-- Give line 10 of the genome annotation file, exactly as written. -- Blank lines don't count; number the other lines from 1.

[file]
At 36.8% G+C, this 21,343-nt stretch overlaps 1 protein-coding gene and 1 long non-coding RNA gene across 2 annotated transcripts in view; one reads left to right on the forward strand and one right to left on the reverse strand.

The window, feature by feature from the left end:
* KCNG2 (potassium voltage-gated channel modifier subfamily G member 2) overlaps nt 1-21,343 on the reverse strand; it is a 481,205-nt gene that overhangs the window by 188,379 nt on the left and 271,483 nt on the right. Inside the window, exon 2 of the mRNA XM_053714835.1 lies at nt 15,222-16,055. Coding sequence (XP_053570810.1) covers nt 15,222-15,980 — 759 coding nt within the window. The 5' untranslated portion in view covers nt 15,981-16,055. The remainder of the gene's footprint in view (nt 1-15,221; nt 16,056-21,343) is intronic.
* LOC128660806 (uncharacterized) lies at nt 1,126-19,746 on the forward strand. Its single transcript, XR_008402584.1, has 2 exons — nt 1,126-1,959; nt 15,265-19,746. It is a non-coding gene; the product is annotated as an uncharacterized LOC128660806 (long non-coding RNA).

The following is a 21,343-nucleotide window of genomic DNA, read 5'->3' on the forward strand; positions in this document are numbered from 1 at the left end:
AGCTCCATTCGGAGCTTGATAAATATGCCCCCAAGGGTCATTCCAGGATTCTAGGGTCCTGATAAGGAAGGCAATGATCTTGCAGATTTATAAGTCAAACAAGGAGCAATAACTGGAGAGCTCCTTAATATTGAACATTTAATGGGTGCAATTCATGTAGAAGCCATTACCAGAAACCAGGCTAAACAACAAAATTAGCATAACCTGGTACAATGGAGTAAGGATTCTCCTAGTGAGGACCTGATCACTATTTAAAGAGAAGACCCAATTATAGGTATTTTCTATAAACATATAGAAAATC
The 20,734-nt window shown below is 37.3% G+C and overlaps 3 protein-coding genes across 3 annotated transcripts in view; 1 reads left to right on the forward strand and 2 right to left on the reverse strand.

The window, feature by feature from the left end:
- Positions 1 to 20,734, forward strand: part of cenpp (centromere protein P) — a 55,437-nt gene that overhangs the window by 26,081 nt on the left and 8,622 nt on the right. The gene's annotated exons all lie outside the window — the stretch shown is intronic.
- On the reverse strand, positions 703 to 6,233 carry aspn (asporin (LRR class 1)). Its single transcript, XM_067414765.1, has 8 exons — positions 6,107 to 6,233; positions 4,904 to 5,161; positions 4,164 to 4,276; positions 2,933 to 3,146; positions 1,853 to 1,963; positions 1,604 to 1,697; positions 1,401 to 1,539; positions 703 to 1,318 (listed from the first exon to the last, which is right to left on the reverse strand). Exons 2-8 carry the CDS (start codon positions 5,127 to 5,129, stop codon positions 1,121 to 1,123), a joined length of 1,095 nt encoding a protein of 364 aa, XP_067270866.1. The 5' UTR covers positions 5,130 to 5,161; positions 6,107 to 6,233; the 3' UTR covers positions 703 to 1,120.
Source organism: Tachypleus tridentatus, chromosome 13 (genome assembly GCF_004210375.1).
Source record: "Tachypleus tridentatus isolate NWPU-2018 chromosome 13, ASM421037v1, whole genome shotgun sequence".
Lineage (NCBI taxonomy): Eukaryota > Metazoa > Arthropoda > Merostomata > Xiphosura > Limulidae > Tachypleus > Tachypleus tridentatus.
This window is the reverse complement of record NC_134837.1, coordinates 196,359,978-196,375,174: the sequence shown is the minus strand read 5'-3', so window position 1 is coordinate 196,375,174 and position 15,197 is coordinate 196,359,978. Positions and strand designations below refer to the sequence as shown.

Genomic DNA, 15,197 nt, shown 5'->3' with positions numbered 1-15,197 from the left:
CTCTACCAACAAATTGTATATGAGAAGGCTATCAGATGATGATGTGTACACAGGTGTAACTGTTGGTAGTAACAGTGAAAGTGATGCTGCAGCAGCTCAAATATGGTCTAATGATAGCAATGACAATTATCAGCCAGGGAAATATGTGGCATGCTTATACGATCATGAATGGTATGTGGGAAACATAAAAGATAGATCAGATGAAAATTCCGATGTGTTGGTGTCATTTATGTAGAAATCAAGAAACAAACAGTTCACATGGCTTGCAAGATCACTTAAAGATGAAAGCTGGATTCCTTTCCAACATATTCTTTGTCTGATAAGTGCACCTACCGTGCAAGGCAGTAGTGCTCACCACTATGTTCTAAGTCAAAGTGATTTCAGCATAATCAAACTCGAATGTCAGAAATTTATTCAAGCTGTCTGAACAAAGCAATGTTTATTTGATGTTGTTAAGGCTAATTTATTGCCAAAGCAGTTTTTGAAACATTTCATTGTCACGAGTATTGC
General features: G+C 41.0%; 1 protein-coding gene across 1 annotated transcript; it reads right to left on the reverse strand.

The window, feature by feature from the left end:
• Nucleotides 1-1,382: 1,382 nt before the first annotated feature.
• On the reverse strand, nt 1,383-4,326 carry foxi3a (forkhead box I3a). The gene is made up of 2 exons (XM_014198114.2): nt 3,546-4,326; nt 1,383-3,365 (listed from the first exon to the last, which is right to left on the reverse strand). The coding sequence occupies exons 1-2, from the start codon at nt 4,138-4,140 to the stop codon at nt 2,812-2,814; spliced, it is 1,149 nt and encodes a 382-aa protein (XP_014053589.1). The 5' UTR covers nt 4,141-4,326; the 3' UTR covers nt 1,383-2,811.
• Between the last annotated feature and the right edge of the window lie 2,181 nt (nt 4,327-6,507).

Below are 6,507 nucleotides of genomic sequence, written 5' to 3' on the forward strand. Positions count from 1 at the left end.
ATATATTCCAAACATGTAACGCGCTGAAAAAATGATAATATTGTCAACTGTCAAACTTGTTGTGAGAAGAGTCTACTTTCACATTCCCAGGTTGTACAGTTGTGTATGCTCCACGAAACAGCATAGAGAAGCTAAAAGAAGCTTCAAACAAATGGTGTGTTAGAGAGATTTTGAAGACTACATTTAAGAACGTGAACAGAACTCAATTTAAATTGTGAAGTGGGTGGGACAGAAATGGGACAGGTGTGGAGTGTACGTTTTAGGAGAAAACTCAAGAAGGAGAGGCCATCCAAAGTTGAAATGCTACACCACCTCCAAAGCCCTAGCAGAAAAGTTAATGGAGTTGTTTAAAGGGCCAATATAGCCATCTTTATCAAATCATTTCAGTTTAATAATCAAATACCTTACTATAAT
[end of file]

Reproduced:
- On the reverse strand, positions 703 to 6,233 carry aspn (asporin (LRR class 1)). Its single transcript, XM_067414765.1, has 8 exons — positions 6,107 to 6,233; positions 4,904 to 5,161; positions 4,164 to 4,276; positions 2,933 to 3,146; positions 1,853 to 1,963; positions 1,604 to 1,697; positions 1,401 to 1,539; positions 703 to 1,318 (listed from the first exon to the last, which is right to left on the reverse strand). Exons 2-8 carry the CDS (start codon positions 5,127 to 5,129, stop codon positions 1,121 to 1,123), a joined length of 1,095 nt encoding a protein of 364 aa, XP_067270866.1. The 5' UTR covers positions 5,130 to 5,161; positions 6,107 to 6,233; the 3' UTR covers positions 703 to 1,120.